http://www.huffingtonpost.com/donna-henes/how-to-survive-mercury-in_b_5932786.html
http://www.yourtango.com/2014228936/astrology-love-11-dos-and-donts-mercury-retrograde

October 30, 2014 | Unregistered CommenterBonnie

"so get ahold of yourself, Sad Sack"
New mantra.

Saturday marks one year my kids and I have been in the new house.
Every day gets a little easier, a little better. Until one day it's bad. I find that the bad days have slowly reduced to minutes from whole days.
Just keep swimming <3

October 30, 2014 | Unregistered CommenterHeather

Elizabeth B said it so well. You DO keep breathing and your heart keeps beating and you get through it because you have to.

You took the huge and crucial step to get rid of what you don't want (and by that I mean settling for being in a miserable marriage); now you are open to receive what you DO want. And big, beautiful surprises will come. I promise they will come and your life will be more amazing than you ever thought possible. I know this because I am living it.

October 30, 2014 | Unregistered CommenterKate

You've got this, Monica…time will heal….

October 30, 2014 | Unregistered CommenterHanni

Exactly.

I've made it to the other side(through hell) and it's nice over here. Keep moving, you'll join us all eventually.

October 30, 2014 | Unregistered CommenterBecca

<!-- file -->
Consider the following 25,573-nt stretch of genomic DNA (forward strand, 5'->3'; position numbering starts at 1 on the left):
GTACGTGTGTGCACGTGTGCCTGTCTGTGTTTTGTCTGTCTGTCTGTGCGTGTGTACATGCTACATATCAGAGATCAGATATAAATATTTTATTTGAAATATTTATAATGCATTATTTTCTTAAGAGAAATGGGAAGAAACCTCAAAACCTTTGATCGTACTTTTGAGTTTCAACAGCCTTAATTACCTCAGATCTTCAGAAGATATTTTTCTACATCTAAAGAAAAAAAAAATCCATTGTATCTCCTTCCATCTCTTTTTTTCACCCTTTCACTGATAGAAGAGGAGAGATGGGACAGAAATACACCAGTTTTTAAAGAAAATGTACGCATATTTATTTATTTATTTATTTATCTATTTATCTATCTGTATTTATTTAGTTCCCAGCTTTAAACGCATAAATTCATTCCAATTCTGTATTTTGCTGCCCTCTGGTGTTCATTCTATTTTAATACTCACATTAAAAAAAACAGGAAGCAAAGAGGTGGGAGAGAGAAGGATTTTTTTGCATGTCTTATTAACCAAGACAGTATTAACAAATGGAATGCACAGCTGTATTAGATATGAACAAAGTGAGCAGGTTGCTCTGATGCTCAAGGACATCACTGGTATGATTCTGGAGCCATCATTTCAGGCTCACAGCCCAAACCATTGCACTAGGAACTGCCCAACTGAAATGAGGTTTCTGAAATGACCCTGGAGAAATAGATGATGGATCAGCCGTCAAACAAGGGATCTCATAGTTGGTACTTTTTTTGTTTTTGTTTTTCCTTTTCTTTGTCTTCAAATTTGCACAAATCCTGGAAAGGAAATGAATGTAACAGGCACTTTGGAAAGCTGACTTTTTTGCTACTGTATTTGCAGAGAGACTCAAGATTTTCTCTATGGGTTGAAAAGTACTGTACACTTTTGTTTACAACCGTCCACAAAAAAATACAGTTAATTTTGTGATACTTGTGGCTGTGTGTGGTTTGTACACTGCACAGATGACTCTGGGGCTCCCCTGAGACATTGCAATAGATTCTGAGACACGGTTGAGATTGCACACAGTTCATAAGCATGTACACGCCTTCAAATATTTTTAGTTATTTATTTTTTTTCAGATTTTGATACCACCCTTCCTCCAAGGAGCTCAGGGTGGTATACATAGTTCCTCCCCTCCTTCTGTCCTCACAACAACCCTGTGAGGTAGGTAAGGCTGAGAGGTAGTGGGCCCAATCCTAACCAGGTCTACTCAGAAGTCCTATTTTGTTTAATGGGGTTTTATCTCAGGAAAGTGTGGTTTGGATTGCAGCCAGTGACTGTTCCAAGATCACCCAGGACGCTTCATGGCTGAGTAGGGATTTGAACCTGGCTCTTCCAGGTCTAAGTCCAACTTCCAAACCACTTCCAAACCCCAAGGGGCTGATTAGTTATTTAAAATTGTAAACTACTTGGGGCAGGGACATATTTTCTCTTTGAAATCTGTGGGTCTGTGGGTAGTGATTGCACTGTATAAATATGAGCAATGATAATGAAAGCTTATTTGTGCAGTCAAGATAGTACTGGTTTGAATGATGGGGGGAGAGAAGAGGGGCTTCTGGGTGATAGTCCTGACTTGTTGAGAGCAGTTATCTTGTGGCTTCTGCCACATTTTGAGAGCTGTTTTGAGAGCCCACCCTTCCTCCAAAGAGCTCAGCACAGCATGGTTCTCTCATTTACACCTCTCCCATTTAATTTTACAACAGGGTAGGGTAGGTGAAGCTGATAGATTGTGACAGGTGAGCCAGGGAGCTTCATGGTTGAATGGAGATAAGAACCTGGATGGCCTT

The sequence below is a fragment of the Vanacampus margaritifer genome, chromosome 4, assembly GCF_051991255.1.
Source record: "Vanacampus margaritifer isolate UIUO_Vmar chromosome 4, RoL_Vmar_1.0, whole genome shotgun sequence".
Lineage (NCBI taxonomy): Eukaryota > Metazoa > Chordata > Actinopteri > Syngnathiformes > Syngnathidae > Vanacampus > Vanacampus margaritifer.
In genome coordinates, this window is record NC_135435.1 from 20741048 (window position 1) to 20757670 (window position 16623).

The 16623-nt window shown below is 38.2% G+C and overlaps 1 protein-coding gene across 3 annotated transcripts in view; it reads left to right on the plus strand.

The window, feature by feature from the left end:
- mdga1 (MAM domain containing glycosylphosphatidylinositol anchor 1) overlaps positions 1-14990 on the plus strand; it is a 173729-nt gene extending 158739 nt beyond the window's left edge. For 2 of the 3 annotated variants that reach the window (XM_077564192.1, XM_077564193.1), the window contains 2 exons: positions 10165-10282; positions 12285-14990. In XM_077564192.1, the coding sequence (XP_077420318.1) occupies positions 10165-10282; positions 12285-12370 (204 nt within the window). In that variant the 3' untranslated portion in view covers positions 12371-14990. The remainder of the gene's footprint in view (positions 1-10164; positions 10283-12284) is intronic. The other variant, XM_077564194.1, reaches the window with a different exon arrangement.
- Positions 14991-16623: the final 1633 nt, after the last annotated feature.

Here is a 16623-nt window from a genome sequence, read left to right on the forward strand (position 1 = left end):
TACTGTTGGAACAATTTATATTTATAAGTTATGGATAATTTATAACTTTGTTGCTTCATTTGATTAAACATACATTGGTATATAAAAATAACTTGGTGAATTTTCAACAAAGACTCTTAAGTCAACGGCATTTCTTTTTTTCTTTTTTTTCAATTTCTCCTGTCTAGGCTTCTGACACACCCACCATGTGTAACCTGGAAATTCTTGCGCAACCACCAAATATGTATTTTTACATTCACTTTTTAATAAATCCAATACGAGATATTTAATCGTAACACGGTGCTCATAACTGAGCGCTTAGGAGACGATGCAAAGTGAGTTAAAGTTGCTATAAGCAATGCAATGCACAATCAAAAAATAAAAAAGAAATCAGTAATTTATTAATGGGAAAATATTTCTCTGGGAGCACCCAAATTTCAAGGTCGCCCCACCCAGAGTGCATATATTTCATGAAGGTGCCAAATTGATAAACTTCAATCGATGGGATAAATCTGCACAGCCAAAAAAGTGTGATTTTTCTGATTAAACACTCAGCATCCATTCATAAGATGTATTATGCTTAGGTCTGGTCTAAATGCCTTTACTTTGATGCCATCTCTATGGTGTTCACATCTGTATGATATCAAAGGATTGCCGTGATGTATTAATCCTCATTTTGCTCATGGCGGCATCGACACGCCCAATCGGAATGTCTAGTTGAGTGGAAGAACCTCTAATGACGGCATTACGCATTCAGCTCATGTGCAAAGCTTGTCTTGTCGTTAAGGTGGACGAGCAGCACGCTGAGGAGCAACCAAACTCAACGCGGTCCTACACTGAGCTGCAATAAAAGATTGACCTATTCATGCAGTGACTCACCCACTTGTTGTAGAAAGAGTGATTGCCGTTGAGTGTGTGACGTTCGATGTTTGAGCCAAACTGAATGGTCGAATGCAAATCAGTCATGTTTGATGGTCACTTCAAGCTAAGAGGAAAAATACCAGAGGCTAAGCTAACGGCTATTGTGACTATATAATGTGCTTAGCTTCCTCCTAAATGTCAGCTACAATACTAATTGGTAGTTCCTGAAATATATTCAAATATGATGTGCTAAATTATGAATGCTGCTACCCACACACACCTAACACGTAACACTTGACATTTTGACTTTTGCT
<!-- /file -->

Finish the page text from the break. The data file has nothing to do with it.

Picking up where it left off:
I separated from my husband 7 years ago. He left to go on holiday alone(!) and never returned. I read his credit card statement, got the reference number for his holiday, found her address the day before he returned. He left me with a 6 month old, a 4 year old and a 6 year old. It hurt like hell for months. Then my 4 year old ended up in hospital seriously ill. He walked in to the hospital and was so busy looking at me in my tiny jeans, I couldn't eat, and it dawned on me. I was finally in control and weirdly the happiest I'd ever been,
You will reach that point and it looks like you're having a great journey xx

October 30, 2014 | Unregistered CommenterCat

That business about reaching 40 being liberating is Fo' Real. I may not be grooving on the rapid onset of grandma's fine forehead wrinkles, but everything else about reaching 40 is the shit! Keep loving your babies and you do you, and behold the zero F's giving that is the rest of your life and ENJOY. It's so great.

October 30, 2014 | Unregistered CommenterMona

It does feel like a deep black hole at times. Then one day you find the bottom of the hole and then you aren't falling anymore, you are just trying to figure out how to get out of the hole. Then, with no ability to foresee, a ladder, a rope, a jetpack, will appear for a day, or an hour, or a minute, and you will get up to a ledge. And so it goes until you find yourself one day on the ground, in the sun, looking down into the hole grateful you aren't in it any longer. There is no formula for when that will happen, but it will.

November 1, 2014 | Unregistered CommenterMarty Coleman